The 18 original main entrances to Central Park have had names since the 1860s, when the park was still under construction, but most of them weren't actually labeled until 1999.

From the NY Times:

There is no charge for entering the park, and no turnstiles or gatehouses are visible as you walk through the openings in the low stone wall along its borders. But if you look closely, you will see that some entrances have names carved into the sandstone: Scholars' Gate, Hunters' Gate, Explorers' Gate. The gates of Central Park represent one of the last battles fought by Frederick Law Olmsted and Calvert Vaux, the park's designers, to realize their vision of a pastoral escape from the chaos of a rapidly growing metropolis.

By the early 1860's, the nearly completed park was recognized as a masterpiece of landscape architecture. But some people thought the exemplars of high society who frequented the old park drives in their open carriages should be able to pass through tall, European-style gates, gates that reflected their place in the world. Olmsted, for his part, declared that "an iron railing always means thieves outside or bedlam inside," and he was outraged by this attempt to go against the park's original design. . . .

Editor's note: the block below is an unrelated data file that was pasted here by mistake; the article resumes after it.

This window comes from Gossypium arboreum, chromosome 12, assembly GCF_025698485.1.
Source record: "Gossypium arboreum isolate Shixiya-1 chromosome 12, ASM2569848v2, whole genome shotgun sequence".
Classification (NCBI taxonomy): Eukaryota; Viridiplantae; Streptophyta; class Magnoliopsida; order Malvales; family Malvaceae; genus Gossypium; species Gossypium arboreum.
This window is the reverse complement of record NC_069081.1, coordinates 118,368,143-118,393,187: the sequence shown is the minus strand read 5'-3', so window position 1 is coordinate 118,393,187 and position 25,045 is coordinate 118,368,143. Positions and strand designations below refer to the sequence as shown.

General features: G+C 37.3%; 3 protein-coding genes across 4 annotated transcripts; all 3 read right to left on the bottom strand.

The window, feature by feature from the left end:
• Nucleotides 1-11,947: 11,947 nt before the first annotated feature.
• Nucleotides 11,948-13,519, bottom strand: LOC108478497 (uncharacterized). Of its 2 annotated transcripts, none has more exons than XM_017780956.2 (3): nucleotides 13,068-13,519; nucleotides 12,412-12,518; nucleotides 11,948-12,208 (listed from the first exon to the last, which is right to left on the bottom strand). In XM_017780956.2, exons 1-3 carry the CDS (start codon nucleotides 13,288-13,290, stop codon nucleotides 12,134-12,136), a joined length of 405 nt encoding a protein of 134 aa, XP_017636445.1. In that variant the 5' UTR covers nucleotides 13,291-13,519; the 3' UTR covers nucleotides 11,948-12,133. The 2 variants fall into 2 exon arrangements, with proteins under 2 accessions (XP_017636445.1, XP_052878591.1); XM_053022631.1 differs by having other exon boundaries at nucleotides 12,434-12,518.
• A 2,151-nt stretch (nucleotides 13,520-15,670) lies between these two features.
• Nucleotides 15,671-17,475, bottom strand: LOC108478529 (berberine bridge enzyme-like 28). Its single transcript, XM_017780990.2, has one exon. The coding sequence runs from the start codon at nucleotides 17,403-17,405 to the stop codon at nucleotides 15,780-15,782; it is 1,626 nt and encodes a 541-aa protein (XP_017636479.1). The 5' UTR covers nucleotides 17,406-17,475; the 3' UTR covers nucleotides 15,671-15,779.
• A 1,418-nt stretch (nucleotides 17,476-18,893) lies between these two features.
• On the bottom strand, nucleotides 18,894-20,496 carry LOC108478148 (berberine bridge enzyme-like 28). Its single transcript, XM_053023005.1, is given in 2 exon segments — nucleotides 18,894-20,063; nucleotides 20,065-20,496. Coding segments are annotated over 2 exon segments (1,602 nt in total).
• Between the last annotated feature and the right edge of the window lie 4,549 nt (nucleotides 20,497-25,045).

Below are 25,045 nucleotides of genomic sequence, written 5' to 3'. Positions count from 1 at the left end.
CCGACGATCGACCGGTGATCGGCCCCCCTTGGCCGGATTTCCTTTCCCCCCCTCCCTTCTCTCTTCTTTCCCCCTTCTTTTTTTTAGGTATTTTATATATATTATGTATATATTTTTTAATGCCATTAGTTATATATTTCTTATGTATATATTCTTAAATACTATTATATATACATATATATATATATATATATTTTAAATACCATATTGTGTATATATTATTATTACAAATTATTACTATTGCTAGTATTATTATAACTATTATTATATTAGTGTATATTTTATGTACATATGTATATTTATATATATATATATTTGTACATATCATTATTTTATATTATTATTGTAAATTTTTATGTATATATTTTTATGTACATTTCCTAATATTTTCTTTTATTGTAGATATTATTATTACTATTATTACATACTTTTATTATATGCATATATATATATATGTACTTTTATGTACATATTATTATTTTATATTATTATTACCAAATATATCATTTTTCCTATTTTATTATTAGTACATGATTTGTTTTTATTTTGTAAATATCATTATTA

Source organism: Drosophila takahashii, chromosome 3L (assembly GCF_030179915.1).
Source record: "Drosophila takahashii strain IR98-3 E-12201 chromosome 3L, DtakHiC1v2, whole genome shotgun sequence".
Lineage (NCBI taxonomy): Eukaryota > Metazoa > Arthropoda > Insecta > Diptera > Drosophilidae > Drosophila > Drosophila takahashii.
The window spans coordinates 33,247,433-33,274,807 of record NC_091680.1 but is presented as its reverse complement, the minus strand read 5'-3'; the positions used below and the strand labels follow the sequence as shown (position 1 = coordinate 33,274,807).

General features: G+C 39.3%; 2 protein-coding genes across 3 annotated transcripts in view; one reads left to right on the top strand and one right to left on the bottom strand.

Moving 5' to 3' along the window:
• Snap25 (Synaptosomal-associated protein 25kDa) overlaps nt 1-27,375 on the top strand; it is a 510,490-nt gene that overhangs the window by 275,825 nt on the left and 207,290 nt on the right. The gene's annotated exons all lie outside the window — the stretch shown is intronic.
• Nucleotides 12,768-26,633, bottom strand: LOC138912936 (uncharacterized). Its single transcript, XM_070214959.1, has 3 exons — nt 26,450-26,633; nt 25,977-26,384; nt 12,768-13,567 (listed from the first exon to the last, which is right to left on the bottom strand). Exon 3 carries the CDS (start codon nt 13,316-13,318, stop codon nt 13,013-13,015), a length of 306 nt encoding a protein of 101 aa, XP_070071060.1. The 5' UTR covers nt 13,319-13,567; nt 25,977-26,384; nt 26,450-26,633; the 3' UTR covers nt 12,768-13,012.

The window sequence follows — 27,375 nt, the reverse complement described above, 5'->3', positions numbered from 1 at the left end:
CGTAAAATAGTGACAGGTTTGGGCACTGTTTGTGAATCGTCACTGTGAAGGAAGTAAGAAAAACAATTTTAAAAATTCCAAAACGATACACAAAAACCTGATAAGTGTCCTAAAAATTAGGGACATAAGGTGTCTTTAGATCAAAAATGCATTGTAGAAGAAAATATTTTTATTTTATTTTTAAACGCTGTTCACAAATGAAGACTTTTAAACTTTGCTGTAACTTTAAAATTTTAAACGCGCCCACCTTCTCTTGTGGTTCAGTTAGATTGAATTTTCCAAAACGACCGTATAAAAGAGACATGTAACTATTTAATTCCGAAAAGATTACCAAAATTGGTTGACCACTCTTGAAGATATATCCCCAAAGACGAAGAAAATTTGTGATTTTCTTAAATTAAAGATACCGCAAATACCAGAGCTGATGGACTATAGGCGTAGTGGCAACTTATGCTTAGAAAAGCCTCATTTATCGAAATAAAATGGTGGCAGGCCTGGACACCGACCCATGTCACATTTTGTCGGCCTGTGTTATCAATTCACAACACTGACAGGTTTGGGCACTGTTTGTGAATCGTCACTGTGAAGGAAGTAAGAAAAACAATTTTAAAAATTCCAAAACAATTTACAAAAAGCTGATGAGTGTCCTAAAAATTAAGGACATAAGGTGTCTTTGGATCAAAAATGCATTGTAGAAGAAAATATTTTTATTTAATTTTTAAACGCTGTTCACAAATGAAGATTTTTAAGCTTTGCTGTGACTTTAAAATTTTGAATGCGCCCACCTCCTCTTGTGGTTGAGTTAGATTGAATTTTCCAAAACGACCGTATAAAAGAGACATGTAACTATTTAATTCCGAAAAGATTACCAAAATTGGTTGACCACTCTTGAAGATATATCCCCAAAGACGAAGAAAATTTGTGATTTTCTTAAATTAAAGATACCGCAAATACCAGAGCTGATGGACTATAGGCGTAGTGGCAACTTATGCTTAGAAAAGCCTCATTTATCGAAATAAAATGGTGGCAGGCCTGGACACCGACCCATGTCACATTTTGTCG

As Vaux put it at the time: "How fine it would be to have no gates."

Day 679

The Children’s Glade

November 8th, 2013



A naturalistic playground in Central Park

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A Central Park boulder

November 8th, 2013


Day 679

Government Subversion

November 8th, 2013



Against Tony Alamo

(Closer look here)

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Built between 1884 and 1890, this was the first hospital in the US to focus exclusively on the treatment of cancer patients. Regarding the picturesque architecture: "Inspired as much by modern medical theory as by 16th-century French chateaux, the architect Charles Haight's round towers were designed to deter germs and dirt from accumulating in sharp corners."

In the late 1930s, the hospital moved to East 68th Street, where it has since grown into the renowned Memorial Sloan-Kettering Cancer Center. A nursing home that later took over the old hospital complex finally closed in 1974 amid accusations of Medicaid fraud and patient abuse, and the building sat vacant for the next three decades before being converted into condos in the mid-2000s. (The residential tower rising in the background was also constructed as part of that project.) Check out these amazing photos of the apartment that was built in the former chapel of the hospital, visible above in the center of the complex.

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Peeking out

November 8th, 2013


Day 679

RNA House

November 8th, 2013



This massive "concrete beehive" was built in the mid-1960s as part of the West Side Urban Renewal project (here's a copy of the city's 1959 preliminary plan for the renewal area). It's hard to imagine these days, but parts of the Upper West Side were considered blighted just a few decades ago.